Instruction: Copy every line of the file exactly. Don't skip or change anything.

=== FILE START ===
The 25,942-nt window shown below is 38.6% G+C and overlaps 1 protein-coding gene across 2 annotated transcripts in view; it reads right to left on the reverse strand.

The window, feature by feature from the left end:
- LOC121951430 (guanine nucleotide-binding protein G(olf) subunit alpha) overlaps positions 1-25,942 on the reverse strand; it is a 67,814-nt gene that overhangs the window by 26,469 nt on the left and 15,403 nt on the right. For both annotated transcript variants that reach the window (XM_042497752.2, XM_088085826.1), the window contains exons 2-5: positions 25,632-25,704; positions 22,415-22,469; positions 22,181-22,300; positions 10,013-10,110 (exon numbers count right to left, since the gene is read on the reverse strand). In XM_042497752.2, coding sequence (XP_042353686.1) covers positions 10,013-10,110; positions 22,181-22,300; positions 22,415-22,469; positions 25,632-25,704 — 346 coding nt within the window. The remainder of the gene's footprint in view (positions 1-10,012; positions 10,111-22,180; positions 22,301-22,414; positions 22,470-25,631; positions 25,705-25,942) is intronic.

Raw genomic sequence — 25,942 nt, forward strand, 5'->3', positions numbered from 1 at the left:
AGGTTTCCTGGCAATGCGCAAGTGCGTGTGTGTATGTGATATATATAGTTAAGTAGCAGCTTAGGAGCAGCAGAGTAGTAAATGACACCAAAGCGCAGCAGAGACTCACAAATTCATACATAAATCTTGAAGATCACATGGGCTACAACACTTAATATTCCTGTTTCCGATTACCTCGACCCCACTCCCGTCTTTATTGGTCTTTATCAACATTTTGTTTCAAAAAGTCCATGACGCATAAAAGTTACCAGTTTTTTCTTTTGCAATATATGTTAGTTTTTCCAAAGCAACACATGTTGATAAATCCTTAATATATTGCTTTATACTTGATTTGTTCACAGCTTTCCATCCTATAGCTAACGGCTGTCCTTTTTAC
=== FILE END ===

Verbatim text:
The 25,942-nt window shown below is 38.6% G+C and overlaps 1 protein-coding gene across 2 annotated transcripts in view; it reads right to left on the reverse strand.

The window, feature by feature from the left end:
- LOC121951430 (guanine nucleotide-binding protein G(olf) subunit alpha) overlaps positions 1-25,942 on the reverse strand; it is a 67,814-nt gene that overhangs the window by 26,469 nt on the left and 15,403 nt on the right. For both annotated transcript variants that reach the window (XM_042497752.2, XM_088085826.1), the window contains exons 2-5: positions 25,632-25,704; positions 22,415-22,469; positions 22,181-22,300; positions 10,013-10,110 (exon numbers count right to left, since the gene is read on the reverse strand). In XM_042497752.2, coding sequence (XP_042353686.1) covers positions 10,013-10,110; positions 22,181-22,300; positions 22,415-22,469; positions 25,632-25,704 — 346 coding nt within the window. The remainder of the gene's footprint in view (positions 1-10,012; positions 10,111-22,180; positions 22,301-22,414; positions 22,470-25,631; positions 25,705-25,942) is intronic.

Raw genomic sequence — 25,942 nt, forward strand, 5'->3', positions numbered from 1 at the left:
AGGTTTCCTGGCAATGCGCAAGTGCGTGTGTGTATGTGATATATATAGTTAAGTAGCAGCTTAGGAGCAGCAGAGTAGTAAATGACACCAAAGCGCAGCAGAGACTCACAAATTCATACATAAATCTTGAAGATCACATGGGCTACAACACTTAATATTCCTGTTTCCGATTACCTCGACCCCACTCCCGTCTTTATTGGTCTTTATCAACATTTTGTTTCAAAAAGTCCATGACGCATAAAAGTTACCAGTTTTTTCTTTTGCAATATATGTTAGTTTTTCCAAAGCAACACATGTTGATAAATCCTTAATATATTGCTTTATACTTGATTTGTTCACAGCTTTCCATCCTATAGCTAACGGCTGTCCTTTTTAC